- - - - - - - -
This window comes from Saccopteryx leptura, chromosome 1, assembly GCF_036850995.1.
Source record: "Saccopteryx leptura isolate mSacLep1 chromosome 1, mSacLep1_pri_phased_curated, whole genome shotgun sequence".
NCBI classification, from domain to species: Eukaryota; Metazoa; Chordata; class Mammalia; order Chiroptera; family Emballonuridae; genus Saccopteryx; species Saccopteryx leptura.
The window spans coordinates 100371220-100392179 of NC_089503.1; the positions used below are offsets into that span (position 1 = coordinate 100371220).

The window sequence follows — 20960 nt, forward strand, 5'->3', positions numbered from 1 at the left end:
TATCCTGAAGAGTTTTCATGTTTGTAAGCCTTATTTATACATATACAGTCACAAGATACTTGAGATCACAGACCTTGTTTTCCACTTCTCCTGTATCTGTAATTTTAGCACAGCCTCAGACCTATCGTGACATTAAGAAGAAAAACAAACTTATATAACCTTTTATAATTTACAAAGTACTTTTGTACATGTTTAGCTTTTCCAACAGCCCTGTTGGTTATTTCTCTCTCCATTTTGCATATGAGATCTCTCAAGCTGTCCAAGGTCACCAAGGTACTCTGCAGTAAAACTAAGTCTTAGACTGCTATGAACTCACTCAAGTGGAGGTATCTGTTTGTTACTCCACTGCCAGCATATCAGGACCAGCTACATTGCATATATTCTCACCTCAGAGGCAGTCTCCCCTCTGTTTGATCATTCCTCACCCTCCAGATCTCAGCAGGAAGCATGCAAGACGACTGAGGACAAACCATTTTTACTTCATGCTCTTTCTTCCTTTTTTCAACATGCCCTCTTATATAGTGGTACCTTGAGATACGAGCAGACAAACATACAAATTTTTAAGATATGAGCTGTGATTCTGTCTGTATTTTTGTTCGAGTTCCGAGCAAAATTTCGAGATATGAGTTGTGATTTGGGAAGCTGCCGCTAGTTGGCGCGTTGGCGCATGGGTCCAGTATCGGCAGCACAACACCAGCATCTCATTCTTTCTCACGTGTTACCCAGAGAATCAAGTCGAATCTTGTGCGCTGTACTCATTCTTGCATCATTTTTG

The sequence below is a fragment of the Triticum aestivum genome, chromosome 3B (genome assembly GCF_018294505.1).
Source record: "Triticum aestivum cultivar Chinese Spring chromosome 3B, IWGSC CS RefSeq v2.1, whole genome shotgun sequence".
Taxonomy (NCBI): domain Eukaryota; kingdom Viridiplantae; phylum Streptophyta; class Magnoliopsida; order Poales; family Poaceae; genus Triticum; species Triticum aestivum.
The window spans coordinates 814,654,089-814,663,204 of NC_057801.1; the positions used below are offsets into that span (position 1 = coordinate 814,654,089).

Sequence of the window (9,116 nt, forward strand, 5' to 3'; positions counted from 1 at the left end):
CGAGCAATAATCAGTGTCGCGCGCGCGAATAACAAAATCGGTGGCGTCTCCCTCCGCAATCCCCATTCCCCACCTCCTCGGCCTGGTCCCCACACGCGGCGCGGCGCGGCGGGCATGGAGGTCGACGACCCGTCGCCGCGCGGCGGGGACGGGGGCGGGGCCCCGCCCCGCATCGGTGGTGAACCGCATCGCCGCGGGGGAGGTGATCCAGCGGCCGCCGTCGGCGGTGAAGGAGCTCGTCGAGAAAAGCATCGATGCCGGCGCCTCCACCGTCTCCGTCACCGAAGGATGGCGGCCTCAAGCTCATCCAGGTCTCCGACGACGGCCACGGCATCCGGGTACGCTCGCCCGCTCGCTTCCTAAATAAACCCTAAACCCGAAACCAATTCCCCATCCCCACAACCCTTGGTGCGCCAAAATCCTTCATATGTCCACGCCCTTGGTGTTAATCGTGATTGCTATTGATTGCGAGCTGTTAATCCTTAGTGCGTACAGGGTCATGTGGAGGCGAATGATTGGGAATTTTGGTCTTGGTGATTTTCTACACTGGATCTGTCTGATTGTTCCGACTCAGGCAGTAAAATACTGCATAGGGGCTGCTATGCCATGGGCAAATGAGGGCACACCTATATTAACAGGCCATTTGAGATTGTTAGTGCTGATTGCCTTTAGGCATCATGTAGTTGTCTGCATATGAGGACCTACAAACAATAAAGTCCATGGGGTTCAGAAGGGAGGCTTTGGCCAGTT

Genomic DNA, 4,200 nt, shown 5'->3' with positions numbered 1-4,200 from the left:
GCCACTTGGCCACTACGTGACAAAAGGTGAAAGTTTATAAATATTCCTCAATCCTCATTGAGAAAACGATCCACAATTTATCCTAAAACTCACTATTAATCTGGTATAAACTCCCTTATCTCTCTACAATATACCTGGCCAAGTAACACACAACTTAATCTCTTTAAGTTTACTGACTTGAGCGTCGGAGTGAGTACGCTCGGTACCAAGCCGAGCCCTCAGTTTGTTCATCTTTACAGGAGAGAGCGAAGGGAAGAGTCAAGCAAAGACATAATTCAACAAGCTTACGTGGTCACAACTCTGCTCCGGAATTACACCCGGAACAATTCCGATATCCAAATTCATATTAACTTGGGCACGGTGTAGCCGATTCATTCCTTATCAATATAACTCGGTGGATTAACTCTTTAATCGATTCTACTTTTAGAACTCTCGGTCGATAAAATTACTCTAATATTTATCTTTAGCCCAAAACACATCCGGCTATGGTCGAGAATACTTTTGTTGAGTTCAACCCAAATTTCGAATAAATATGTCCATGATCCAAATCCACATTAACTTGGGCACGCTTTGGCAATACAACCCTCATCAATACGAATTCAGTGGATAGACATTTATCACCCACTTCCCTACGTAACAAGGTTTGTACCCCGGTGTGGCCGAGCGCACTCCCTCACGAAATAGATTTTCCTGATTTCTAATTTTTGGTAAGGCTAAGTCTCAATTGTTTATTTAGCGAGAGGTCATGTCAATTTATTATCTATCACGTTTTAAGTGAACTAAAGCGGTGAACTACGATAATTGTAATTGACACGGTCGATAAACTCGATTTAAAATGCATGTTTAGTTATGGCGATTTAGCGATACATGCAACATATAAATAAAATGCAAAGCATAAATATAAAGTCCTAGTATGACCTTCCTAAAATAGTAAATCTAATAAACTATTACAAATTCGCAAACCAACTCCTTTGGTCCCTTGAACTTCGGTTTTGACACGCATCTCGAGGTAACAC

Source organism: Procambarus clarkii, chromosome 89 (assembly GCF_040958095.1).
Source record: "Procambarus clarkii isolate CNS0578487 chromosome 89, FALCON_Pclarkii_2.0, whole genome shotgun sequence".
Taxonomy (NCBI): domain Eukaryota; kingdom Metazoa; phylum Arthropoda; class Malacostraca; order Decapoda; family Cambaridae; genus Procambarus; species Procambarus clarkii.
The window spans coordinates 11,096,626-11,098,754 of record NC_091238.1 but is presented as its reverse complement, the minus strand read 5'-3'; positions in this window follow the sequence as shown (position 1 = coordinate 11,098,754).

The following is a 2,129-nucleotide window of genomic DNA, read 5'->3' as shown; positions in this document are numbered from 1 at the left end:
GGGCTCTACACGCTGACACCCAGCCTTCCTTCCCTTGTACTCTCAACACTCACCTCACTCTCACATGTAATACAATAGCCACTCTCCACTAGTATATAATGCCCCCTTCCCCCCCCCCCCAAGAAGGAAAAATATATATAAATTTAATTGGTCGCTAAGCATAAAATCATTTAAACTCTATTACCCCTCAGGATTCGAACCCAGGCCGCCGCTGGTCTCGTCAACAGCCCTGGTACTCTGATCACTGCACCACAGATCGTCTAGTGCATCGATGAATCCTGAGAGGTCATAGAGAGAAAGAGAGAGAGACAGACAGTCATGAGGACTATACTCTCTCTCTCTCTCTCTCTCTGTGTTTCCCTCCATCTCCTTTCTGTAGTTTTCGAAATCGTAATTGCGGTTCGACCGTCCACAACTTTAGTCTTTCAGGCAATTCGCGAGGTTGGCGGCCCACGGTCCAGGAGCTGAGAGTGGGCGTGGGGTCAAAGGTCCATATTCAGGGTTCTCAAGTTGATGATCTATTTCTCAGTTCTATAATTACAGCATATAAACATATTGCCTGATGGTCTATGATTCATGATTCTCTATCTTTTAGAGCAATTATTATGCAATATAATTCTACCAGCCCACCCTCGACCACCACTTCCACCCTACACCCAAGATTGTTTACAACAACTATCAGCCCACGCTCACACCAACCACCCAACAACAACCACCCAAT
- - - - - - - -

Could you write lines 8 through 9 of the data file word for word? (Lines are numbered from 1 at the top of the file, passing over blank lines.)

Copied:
Source record: "Triticum aestivum cultivar Chinese Spring chromosome 3B, IWGSC CS RefSeq v2.1, whole genome shotgun sequence".
Taxonomy (NCBI): domain Eukaryota; kingdom Viridiplantae; phylum Streptophyta; class Magnoliopsida; order Poales; family Poaceae; genus Triticum; species Triticum aestivum.